A former top Colorado Judicial Department official who last year blew the whistle on what he said was corruption at the highest levels of the court system testified before lawmakers Wednesday, speaking just weeks after an investigation concluded his core allegation of a cover-up to be false.
Former State Court Administrator Christopher Ryan said the investigation into his claims was flawed because it was not independent from the Colorado Judicial Department, and called for widespread reform to the judicial discipline process during brief comments before the Interim Committee on Judicial Discipline.
“Judicial was in full control of the investigations,” he said.
Ryan last year claimed that top judicial officials agreed to give a $2.75 million contract to the state court administrator’s then-Chief-of-Staff Mindy Masias as she left her job to ensure she did not speak publicly about judges’ unaddressed misconduct.
An independent investigation into the contract that finished in June found that while the contract was steeped in unethical behavior, enabled by a toxic work environment and was an abuse of taxpayer resources, it was not specifically designed to stop Masias from speaking out about misconduct or filing a tell-all sex discrimination lawsuit.
The investigators concluded the contract was not a quid-pro-quo deal for silence, in large part because then-Colorado Supreme Court Justice Nathan “Ben” Coats had agreed to give the contract to Masias weeks before the threat of a tell-all lawsuit was made.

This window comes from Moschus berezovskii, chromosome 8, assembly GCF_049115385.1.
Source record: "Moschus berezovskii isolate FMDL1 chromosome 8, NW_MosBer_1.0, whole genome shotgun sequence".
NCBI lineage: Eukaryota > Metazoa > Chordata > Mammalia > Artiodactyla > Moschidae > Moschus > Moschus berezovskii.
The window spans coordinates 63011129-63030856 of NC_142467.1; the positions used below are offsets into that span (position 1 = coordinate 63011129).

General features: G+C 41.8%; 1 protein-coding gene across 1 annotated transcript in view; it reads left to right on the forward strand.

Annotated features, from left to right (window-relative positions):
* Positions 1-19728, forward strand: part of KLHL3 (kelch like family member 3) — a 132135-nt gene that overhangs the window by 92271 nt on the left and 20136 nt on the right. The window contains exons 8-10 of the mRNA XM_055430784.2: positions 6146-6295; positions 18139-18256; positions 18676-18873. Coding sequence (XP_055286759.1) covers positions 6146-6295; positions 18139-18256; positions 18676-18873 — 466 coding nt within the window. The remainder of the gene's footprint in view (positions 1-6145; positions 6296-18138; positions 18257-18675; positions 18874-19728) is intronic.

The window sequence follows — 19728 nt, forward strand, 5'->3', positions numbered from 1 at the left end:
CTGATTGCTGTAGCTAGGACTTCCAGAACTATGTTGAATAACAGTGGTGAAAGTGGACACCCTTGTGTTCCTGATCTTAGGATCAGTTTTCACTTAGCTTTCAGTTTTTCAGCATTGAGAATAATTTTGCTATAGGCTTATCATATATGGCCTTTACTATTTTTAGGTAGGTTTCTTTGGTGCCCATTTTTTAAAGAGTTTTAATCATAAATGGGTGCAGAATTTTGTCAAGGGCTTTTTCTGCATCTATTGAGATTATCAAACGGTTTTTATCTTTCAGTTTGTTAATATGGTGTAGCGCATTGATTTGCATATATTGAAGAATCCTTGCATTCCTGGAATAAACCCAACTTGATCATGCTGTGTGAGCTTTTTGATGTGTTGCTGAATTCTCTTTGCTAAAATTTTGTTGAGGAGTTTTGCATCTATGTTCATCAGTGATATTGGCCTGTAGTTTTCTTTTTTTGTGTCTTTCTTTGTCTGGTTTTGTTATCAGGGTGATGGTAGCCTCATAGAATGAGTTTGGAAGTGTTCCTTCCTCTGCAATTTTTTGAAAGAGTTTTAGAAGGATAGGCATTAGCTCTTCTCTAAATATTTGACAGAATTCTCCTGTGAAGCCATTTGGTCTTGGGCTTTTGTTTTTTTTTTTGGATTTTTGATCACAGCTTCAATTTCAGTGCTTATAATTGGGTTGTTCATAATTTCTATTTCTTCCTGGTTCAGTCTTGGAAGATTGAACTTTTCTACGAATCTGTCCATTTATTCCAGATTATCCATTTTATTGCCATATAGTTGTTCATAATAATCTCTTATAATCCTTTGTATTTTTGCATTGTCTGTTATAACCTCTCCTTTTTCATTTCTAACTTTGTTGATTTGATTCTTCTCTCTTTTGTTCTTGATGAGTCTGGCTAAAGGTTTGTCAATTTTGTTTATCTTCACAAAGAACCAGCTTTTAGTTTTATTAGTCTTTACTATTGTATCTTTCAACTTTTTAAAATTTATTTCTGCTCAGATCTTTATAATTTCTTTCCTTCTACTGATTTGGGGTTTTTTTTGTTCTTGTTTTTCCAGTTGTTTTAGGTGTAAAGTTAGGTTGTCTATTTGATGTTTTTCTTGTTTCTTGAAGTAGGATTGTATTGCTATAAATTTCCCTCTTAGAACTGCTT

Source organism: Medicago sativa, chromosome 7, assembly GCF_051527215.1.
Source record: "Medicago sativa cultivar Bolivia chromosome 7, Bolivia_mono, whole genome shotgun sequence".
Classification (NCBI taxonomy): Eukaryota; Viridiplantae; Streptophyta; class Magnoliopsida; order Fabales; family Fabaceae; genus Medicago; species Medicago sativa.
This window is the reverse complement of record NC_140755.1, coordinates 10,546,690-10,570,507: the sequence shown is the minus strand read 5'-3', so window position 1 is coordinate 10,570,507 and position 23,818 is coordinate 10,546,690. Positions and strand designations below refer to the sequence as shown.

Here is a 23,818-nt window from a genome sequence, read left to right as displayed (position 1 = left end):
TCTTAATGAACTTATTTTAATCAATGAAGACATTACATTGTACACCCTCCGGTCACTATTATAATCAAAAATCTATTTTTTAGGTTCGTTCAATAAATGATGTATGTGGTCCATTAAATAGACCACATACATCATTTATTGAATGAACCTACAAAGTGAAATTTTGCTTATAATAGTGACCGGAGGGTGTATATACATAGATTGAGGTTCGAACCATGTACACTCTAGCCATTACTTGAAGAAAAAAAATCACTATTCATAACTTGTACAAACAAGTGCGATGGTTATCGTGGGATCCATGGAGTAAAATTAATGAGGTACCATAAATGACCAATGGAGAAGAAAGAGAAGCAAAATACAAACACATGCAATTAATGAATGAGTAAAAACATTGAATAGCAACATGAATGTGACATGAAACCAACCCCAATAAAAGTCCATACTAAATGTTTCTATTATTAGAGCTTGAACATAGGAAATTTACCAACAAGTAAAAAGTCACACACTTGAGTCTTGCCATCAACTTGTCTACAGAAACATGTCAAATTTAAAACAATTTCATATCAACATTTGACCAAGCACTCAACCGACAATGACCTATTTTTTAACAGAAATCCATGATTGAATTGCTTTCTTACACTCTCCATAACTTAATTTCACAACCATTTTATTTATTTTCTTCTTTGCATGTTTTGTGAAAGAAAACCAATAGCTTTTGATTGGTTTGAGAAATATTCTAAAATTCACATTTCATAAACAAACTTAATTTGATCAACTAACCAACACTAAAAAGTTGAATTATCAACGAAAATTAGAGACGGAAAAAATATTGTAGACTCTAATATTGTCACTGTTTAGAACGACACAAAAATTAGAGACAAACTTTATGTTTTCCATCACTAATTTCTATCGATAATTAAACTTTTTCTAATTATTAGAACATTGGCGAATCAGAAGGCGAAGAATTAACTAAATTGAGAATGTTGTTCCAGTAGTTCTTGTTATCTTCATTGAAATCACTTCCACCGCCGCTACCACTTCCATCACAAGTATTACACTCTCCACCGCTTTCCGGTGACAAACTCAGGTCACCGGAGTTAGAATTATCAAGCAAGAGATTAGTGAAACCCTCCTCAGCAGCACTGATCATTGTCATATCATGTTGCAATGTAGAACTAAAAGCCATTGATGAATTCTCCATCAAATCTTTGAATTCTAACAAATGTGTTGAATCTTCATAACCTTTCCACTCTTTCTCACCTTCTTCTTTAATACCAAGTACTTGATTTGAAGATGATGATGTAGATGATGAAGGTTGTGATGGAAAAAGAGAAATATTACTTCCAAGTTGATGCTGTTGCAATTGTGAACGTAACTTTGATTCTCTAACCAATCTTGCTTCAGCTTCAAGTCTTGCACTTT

The investigators have said that they were not inappropriately influenced by the Colorado Supreme Court or the Judicial Department.
Ryan, who did not participate in that investigation, on Wednesday emphasized the power difference inherent between judges and the staff of the Judicial Department, and suggested that he did not take action in his job without the approval of those judges or justices. He also argued that the power differential must be addressed in reform efforts.
“I worked exclusively for judges in one manner or another,” he said. “Given that most of the written work I produced over the course of my career was issued under someone else’s name, I clearly knew who was in charge. My duties… were always performed with the advice and consent of the judicial officers for whom I worked.”
Ryan called for significant structural change before a committee of state lawmakers who are considering ways to reform the system for disciplining judges for professional misconduct — a reform effort launched this summer in the wake of Ryan’s allegations of bribery and a cover-up.
“I had a front seat at the table for a long time, ” Ryan said. “There’s a broad sweeping application in the concept of separation of powers and the use of the umbrella of judicial independence as cover to keep the ‘outsiders’ out of judicial business.”
He did not discuss in detail the independent investigation’s findings or what he called “the personal denigration inflicted by the judicial branch,” saying that he did not have time to go through the details.
Ryan was one of numerous witnesses to offer testimony Wednesday during an all-day public hearing as part of the reform effort. Other witnesses included members of the Commission on Judicial Discipline, current State Court Administrator Steven Vasconcellos, members of the Colorado Women’s Bar Association and the Colorado Judicial Institute.
The hearing is the third of five — and the last hearing in which committee members will solicit significant public feedback. The lawmakers will go on to suggest reforms to the judicial discipline system, which could include changes to the state’s constitution, and will be brought to the table during the next legislative session.
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